Monday, February 8, 2010

Hart: Please, Mr. President, Herbert: Time Is Running Out

Please, Mr. President, Stop Talking Nonsense

By Alan Hart

February 06, 2010 ""Information Clearing House" -- At a town hall meeting in
Tampa, Florida on 28 January, President Obama explained what in his view had
to happen if there is to be a two-state solution which would see Israel and
the Palestinians living side by side in peace and security. He said, "Both
sides are going to have to make concessions".

My own view is that Israel's still on-going colonization of the occupied
West Bank has destroyed the prospect of a two-state solution on any basis
the Palestinians could accept. But for the sake of discussion I'll pretend
that is not necessarily so.

Israel is not required to make concessions. Israel is required to accept and
implement UN Security Council resolutions which call for an end to its
occupation and, more generally, to cease regarding itself as being
exceptional (because of the suffering of the Jews in times past) and
therefore above and beyond international law.

The Palestinians made the concession necessary from their side long ago.

There were three related reasons why Yasser Arafat and his mainstream PLO
leadership colleagues decided that they had got to compromise with Israel if
their Palestinian people were ever to obtain a minimum but just about
acceptable amount of justice.

The first was the reality of the existence of the nuclear-armed Zionist
state - not a legitimate existence (as the true story of its creation
proves) but a fact of life.
The second was the knowledge that the Arab regimes were never going to fight
Israel to liberate Palestine, and, would collude with Zionism-and-America to
prevent the PLO becoming an effective resistance movement in terms of
guerrilla activities.

The third was the realisation that all the major powers of the world were
committed to Israel's existence inside its borders as they were on the eve
of the 1967 war.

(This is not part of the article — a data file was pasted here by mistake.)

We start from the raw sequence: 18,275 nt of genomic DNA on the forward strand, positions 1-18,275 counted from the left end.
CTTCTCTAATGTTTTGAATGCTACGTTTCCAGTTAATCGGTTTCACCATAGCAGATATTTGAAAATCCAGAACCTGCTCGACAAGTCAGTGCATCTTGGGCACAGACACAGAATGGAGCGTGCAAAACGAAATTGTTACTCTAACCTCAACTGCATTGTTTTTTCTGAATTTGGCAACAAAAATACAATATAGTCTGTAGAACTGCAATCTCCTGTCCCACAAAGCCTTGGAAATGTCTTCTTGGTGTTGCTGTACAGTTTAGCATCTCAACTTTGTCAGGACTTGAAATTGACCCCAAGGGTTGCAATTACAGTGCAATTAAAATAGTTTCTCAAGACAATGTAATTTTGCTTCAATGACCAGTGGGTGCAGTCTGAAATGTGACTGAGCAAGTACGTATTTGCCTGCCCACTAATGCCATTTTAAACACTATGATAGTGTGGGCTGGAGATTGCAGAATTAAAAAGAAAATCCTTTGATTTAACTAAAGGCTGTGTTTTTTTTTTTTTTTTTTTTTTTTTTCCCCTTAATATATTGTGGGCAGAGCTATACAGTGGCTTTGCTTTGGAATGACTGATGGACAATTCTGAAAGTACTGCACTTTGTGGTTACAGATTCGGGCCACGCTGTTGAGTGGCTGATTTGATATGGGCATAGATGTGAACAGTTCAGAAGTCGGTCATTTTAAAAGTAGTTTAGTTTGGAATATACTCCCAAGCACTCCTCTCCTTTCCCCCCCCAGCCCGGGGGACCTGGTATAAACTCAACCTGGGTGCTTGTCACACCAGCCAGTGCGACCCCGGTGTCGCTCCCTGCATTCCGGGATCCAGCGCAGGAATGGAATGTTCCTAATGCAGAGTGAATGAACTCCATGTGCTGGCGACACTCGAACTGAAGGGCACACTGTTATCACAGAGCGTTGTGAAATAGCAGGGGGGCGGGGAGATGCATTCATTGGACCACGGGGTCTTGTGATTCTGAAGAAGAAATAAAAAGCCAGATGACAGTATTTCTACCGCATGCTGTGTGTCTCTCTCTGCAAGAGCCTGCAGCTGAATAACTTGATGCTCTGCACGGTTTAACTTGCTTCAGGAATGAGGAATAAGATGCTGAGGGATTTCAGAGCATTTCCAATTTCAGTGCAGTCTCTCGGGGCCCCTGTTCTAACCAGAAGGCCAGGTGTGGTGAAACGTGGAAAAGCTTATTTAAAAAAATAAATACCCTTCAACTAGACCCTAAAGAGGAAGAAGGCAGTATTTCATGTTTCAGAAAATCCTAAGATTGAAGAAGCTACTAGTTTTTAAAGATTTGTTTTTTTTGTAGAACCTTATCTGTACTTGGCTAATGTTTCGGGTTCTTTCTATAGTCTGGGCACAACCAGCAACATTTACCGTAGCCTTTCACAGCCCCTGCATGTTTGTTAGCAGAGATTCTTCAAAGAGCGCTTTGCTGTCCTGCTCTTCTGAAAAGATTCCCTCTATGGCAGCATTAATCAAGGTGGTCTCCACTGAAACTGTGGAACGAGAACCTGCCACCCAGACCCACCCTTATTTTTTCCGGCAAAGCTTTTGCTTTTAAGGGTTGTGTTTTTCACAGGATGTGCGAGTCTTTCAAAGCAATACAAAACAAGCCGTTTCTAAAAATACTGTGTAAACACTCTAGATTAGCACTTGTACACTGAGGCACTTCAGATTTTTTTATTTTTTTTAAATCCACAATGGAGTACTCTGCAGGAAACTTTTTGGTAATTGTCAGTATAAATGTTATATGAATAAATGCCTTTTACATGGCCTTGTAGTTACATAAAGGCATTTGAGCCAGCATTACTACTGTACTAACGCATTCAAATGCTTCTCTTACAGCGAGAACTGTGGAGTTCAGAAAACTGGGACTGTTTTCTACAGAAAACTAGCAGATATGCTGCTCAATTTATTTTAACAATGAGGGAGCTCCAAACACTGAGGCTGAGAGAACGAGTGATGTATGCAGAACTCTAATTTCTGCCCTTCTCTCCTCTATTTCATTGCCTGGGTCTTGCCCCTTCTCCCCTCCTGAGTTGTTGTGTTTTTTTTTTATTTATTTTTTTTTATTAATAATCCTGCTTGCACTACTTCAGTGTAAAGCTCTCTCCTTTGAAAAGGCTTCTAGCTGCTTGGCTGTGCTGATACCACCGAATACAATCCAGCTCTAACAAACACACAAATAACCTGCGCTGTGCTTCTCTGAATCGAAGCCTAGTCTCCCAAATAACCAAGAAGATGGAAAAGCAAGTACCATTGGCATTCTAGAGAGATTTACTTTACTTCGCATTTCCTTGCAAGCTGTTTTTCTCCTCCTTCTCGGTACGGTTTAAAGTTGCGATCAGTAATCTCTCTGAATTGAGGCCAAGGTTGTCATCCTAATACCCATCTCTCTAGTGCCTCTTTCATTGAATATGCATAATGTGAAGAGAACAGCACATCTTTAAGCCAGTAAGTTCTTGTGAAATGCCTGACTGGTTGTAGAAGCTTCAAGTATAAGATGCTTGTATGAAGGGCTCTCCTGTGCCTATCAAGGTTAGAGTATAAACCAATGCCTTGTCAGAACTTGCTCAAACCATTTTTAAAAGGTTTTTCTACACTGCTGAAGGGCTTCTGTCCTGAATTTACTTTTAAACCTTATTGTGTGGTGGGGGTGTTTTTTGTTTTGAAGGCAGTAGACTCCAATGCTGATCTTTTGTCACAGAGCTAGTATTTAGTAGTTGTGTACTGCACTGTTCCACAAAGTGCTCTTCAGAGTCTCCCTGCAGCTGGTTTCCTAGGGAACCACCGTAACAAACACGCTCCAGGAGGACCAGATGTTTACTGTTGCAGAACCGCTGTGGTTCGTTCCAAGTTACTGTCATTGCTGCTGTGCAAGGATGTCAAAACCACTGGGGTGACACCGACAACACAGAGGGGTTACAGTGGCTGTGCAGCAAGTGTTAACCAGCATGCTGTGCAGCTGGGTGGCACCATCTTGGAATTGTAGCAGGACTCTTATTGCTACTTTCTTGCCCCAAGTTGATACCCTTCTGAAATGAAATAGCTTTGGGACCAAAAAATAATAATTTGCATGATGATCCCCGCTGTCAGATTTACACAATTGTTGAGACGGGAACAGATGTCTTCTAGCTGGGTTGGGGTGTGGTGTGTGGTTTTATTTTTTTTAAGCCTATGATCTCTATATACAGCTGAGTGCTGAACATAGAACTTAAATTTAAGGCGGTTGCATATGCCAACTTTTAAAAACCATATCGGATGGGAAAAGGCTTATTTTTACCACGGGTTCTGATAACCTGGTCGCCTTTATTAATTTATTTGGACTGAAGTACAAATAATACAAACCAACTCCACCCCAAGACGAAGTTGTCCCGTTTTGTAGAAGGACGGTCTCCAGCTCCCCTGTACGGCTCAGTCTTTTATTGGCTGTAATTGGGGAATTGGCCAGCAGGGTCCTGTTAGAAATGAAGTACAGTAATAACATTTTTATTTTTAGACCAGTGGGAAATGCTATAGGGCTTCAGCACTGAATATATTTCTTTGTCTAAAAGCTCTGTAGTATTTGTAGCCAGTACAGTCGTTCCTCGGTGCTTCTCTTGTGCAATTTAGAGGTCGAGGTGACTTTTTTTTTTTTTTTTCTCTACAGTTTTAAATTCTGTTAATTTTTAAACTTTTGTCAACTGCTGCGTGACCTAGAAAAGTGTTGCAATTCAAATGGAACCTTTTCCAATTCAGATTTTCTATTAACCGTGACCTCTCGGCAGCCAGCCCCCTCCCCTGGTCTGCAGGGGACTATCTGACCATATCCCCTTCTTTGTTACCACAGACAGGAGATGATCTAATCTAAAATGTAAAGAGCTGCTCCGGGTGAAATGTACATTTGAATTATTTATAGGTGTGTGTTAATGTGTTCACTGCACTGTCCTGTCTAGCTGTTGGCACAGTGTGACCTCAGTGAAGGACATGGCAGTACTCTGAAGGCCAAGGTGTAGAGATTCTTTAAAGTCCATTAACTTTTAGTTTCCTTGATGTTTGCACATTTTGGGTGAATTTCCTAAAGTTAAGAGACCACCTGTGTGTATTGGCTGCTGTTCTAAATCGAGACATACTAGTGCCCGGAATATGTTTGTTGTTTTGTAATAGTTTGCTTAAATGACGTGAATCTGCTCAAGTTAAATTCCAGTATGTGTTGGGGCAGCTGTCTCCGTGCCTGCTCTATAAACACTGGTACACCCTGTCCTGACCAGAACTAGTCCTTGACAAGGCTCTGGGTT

It took the pragmatic Arafat six long years, from 1973 to 1979, to sell the
idea of compromise with Israel first to his Fatah leadership colleagues and
then to the Palestine National Council (PNC), the highest decision-making
body on the Palestinian side. And it was a mission that Arafat knew from the
start could cost him his credibility with his own people and perhaps even
his life. Why? Because he was asking them to accept what most believed to be
"unthinkable" - recognizing and thus legitimizing Israel's existence inside
its pre-1967 borders in return for only 22% of all the land the Palestinians
were claiming.

In fact the full extent of the concessions Arafat persuaded his leadership
colleagues to accept and be prepared to make went even further than that.
Though they could not say so in public until they had something concrete to
show for their policy of politics and compromise, they accepted, and Israel
was informed, that the Palestinian right of return would have to be limited
to the territory of the Palestinian mini-state on the West Bank and the Gaza
Strip, with East Jerusalem its capital or the whole of Jerusalem an open,
undivided city and the capital of two states.

At the end of 1979, shortly after Arafat had persuaded the PNC to endorse
his policy of politics and compromise with Israel, I had the first of many
meetings with him. His comment on the PNC vote - 296 for his policy and only
four against - was this: "How far we have travelled in six years. No more
this silly talk of driving the Jews into the sea. (A statement Arafat and
his Fatah colleagues never made). Now we are prepared to live side by side
with them in a mini-state of our own. It is a miracle."

It was the miracle of Arafat's leadership. What he needed thereafter was an
Israeli partner for peace. At a point it seemed that Israeli Prime Minister
Rabin might be the partner, but he was assassinated by a Zionist zealot. The
assassin was not de-ranged. He knew exactly what he was doing. Killing the
peace process Arafat's policy of politics and compromise had set in motion.

There are no more concessions the Palestinians can make for peace. President
Obama's statement that they must is absurd and obscene. Unclear is whether
he was speaking out of ignorance of real history or from Zionism's script.

Alan Hart, author of Zionism: The Real Enemy of the Jews -


Time Is Running Out

NY Times Op-Ed: February 5, 2010

Palo Alto, Calif.

We've now lost 8.4 million jobs in this recession, and a vast majority of
them are gone for good. The politicians are clambering aboard the jobs
bandwagon, belatedly, but very few are telling the truth about the